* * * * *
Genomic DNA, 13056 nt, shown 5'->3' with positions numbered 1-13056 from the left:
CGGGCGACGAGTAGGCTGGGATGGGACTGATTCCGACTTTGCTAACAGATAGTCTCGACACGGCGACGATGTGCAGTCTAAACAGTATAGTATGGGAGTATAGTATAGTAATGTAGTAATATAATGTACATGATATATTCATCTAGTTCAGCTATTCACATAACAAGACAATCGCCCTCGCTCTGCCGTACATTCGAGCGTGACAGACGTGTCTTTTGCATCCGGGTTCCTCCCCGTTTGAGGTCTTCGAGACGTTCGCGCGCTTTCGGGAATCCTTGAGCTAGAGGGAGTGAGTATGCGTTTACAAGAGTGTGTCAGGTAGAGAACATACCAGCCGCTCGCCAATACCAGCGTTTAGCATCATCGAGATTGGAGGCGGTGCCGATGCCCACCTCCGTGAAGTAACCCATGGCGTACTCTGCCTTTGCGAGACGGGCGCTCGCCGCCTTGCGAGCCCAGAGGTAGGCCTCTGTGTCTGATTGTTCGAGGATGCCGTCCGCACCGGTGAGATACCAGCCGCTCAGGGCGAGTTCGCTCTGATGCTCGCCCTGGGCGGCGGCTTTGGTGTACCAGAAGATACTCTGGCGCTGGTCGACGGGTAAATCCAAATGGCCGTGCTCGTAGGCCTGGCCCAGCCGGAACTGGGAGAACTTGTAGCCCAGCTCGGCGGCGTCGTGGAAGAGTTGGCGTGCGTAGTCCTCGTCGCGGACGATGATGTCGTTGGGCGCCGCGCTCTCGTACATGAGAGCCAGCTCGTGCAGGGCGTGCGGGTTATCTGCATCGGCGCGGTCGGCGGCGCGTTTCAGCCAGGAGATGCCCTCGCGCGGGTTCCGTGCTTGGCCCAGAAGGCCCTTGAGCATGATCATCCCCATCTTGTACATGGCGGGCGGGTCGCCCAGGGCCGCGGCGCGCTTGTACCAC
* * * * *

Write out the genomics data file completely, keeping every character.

Genomic DNA, 13056 nt, shown 5'->3' with positions numbered 1-13056 from the left:
CGGGCGACGAGTAGGCTGGGATGGGACTGATTCCGACTTTGCTAACAGATAGTCTCGACACGGCGACGATGTGCAGTCTAAACAGTATAGTATGGGAGTATAGTATAGTAATGTAGTAATATAATGTACATGATATATTCATCTAGTTCAGCTATTCACATAACAAGACAATCGCCCTCGCTCTGCCGTACATTCGAGCGTGACAGACGTGTCTTTTGCATCCGGGTTCCTCCCCGTTTGAGGTCTTCGAGACGTTCGCGCGCTTTCGGGAATCCTTGAGCTAGAGGGAGTGAGTATGCGTTTACAAGAGTGTGTCAGGTAGAGAACATACCAGCCGCTCGCCAATACCAGCGTTTAGCATCATCGAGATTGGAGGCGGTGCCGATGCCCACCTCCGTGAAGTAACCCATGGCGTACTCTGCCTTTGCGAGACGGGCGCTCGCCGCCTTGCGAGCCCAGAGGTAGGCCTCTGTGTCTGATTGTTCGAGGATGCCGTCCGCACCGGTGAGATACCAGCCGCTCAGGGCGAGTTCGCTCTGATGCTCGCCCTGGGCGGCGGCTTTGGTGTACCAGAAGATACTCTGGCGCTGGTCGACGGGTAAATCCAAATGGCCGTGCTCGTAGGCCTGGCCCAGCCGGAACTGGGAGAACTTGTAGCCCAGCTCGGCGGCGTCGTGGAAGAGTTGGCGTGCGTAGTCCTCGTCGCGGACGATGATGTCGTTGGGCGCCGCGCTCTCGTACATGAGAGCCAGCTCGTGCAGGGCGTGCGGGTTATCTGCATCGGCGCGGTCGGCGGCGCGTTTCAGCCAGGAGATGCCCTCGCGCGGGTTCCGTGCTTGGCCCAGAAGGCCCTTGAGCATGATCATCCCCATCTTGTACATGGCGGGCGGGTCGCCCAGGGCCGCGGCGCGCTTGTACCAC